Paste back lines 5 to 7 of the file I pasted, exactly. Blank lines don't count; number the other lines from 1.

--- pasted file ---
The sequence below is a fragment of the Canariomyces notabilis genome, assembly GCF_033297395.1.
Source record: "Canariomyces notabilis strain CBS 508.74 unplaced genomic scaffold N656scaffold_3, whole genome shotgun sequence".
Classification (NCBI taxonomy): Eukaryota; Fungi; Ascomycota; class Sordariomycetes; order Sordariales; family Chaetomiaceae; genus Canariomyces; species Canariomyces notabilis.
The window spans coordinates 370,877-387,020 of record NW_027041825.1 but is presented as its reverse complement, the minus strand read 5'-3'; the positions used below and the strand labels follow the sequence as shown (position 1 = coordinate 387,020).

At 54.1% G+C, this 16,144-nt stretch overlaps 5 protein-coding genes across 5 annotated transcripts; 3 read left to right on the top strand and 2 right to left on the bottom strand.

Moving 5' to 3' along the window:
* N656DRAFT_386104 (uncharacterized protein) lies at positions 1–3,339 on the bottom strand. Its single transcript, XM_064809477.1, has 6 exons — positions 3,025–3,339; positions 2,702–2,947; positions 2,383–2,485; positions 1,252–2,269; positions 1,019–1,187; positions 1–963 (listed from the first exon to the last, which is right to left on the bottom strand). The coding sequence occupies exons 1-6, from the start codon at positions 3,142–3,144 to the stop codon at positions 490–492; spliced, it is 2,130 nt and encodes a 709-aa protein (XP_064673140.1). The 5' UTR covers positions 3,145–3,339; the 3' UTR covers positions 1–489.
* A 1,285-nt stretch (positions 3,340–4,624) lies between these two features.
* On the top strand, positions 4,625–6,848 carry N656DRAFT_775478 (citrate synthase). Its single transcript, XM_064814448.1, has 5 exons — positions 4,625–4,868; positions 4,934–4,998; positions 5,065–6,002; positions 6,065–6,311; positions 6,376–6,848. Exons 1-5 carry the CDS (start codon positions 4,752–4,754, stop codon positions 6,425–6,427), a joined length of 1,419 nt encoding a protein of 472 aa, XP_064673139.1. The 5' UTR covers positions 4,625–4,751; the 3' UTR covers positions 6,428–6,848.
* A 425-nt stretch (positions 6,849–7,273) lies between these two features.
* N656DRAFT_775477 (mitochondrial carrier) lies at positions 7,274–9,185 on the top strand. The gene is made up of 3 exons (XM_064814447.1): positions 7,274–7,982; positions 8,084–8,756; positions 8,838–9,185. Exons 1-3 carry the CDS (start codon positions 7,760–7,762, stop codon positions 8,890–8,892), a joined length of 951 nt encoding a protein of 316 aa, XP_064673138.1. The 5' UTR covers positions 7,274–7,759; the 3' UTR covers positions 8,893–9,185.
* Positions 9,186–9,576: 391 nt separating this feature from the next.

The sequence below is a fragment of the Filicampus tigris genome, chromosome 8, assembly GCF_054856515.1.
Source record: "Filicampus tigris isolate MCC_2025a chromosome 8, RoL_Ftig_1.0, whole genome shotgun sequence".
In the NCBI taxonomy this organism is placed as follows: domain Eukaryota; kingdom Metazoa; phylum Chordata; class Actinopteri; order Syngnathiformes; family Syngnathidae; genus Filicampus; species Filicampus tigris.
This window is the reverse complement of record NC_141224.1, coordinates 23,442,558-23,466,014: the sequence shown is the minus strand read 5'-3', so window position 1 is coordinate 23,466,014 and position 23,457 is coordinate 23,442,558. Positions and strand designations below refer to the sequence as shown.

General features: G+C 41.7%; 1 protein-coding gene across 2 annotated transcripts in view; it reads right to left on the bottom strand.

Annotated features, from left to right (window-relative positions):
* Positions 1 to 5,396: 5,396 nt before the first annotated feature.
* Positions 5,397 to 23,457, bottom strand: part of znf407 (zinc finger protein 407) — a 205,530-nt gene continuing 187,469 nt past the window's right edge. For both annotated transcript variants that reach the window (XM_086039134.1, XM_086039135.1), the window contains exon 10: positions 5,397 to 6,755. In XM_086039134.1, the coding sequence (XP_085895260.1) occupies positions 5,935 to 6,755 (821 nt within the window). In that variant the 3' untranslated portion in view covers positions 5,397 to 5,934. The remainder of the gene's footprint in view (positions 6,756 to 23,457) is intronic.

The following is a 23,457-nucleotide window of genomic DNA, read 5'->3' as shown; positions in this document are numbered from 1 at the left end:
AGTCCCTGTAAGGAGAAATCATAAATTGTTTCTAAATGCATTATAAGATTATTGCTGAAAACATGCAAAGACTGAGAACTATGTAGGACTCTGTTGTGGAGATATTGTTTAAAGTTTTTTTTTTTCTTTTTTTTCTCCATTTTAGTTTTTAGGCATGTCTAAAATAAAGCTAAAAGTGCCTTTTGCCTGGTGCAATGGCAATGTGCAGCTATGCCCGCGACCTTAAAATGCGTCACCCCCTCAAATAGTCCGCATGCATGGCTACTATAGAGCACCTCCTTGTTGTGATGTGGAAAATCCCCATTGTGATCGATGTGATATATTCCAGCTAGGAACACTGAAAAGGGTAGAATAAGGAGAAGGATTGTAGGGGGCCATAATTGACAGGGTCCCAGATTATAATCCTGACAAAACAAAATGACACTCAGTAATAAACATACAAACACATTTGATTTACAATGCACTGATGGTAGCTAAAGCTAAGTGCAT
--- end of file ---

At 54.1% G+C, this 16,144-nt stretch overlaps 5 protein-coding genes across 5 annotated transcripts; 3 read left to right on the top strand and 2 right to left on the bottom strand.

Moving 5' to 3' along the window:
* N656DRAFT_386104 (uncharacterized protein) lies at positions 1–3,339 on the bottom strand. Its single transcript, XM_064809477.1, has 6 exons — positions 3,025–3,339; positions 2,702–2,947; positions 2,383–2,485; positions 1,252–2,269; positions 1,019–1,187; positions 1–963 (listed from the first exon to the last, which is right to left on the bottom strand). The coding sequence occupies exons 1-6, from the start codon at positions 3,142–3,144 to the stop codon at positions 490–492; spliced, it is 2,130 nt and encodes a 709-aa protein (XP_064673140.1). The 5' UTR covers positions 3,145–3,339; the 3' UTR covers positions 1–489.